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Too many Cooks and Coins in the Crypto Kitchen: Past-ICO Review  

Thu, 07/26/2018 - 09:14
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Eric Eissler
The first unlisted major crypto conglomerate
Too many Cooks and Coins in the Crypto Kitchen: Past-ICO Review  
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Finnom is the Yin and Yang of the cryptosphere. It is two different tokens that comprise one company. The tokens themselves opposites, Fin is a security token and Nom is a utility token, they could not be more different from each other. To add to the multiplicity of the situation, Finom is a Blockchain company which was formed as a result of the merger of crypto trading app Tabtrader, mining pool Nanopool, cryptocurrency exchange Cryptonit, brokerage app and mining farm Cryptal. If that doesn’t make your head explode then I don’t know what will.



  • Analog shares (similar to stock)

  • Dividend payouts each quarter

  • Up to 20 percent of net earnings

  • Voting rights


  • Accrued for each FIN

  • Discounts and privileges

  • Can be used to buy advertising on a platform

  • Traded separately from Fin

Regarding the investment attractiveness of the project, it is worthwhile to consider FIN and NOM tokens separately, since their status is different both economically and legally.

Finom should be viewed as a conglomerate of different financial businesses; the team is trying to include everything in a single ecosystem, but it does not mean that this will work. Due to the fact that Finom projects are at different stages of development, it is not clear whether a synergistic effect will occur for the future value of the NOM token.

In all seriousness, projects such as that of Finom’s level do not enter the market very often: a working business with a strong experienced team and good documentation. These are all advantages that can reduce many of the risks associated with ICOs.



Finom had a crowdsale from Nov. 15 to Dec. 31 and raised $41 mln. For the first time ever, I was unable to find price history on Finom. According to the website, the ICO price $2 per one Fin token. CoinMarketCap does not have this coin listed and CoinGecko comes up with no data on the coin. This is an oddity for sure. Why do secretive, friendo?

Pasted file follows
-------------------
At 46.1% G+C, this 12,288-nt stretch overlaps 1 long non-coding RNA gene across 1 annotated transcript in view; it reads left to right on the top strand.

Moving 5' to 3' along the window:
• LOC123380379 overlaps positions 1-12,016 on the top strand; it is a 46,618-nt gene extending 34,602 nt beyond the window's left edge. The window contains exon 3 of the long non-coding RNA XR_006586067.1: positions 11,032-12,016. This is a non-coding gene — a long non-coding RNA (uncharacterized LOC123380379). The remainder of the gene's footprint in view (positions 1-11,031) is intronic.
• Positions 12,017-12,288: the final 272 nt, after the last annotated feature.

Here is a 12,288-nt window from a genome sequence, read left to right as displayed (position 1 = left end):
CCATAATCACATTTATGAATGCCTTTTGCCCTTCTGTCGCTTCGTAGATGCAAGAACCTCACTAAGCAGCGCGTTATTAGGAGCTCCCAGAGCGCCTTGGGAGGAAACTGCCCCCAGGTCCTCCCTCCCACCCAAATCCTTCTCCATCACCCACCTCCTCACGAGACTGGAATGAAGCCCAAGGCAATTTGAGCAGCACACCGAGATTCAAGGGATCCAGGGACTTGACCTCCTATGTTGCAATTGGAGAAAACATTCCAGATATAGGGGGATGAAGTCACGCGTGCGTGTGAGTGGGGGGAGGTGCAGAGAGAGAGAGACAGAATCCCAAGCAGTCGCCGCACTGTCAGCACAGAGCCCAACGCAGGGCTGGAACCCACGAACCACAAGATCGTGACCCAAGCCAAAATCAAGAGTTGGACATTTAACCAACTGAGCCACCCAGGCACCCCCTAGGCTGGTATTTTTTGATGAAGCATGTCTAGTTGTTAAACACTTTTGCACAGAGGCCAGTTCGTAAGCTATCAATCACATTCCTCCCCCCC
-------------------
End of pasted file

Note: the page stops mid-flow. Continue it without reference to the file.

Finom’s team is very large and consists of many executives from all of the companies that have come together to form the company.  Not all team members are covered here.

Kirill Suslov- CEO & Co-founder

Originally the TabTrader founder, Suslov holds an MSc in investment management from Cass Business School in London and a BSc in Economics from the University of Warwick. He was previously the CEO of OLS ltd. that developed stock trading strategies based on chaos, fuzzy logic and genetic algorithm theory. Devised his own trading strategy based on volatility in inter-commodity correlation.

Denis Suslov- CFO & Co-founder

Co-founder of TabTrader. At Finom, is responsible for financial strategy.

Alexander Barkovskiy- CTO

Founder at Nanopool. Finom ideologist and CTO. Also responsible for the development of software products, long-range planning, representation of new technologies and corporate culture.


Vladislav Alushkin- Chief Security Officer

Founder of Nanopool. At Finom is in charge of system security, information security and software. He is a computer safety specialist.

Konstantin Karatov- Business Development

Founder of Cryptonit Bitcoin exchange. At Finom he develops the cryptocurrency exchange.

Anton Trusov- Chief Technology Innovation Officer

Founder of Nanopool. Anton develops pools and maintains their mining facilities. He acts as product manager. At Finom, he curates miners and exchanges.

Yaroslav Madarakh- Chief Architect

Developer of TabTrader and Beetle. Previously, he worked for LG in Russia at the R&D Lab.

Tread carefully

While the business is very unique and this type of conglomeration is novel, what I can’t get my head around is the non listing on CoinMarketCap. Why? Why are they not listed there, nor anywhere else to check pricing and overall current progress and development? This does prove to be suspect. We reached out for comment but were met with no response. Is this company the case of too many cooks in the kitchen? Or is this just an out of the ordinary mega merger that overlooked some of the basics to propel themselves forward?


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About the author

Eric Eissler is based in Chicago and works in higher-education administration and finance. He is a freelance writer covering blockchain technology, fintech, cryptocurrency, the oil and gas industry, and international politics.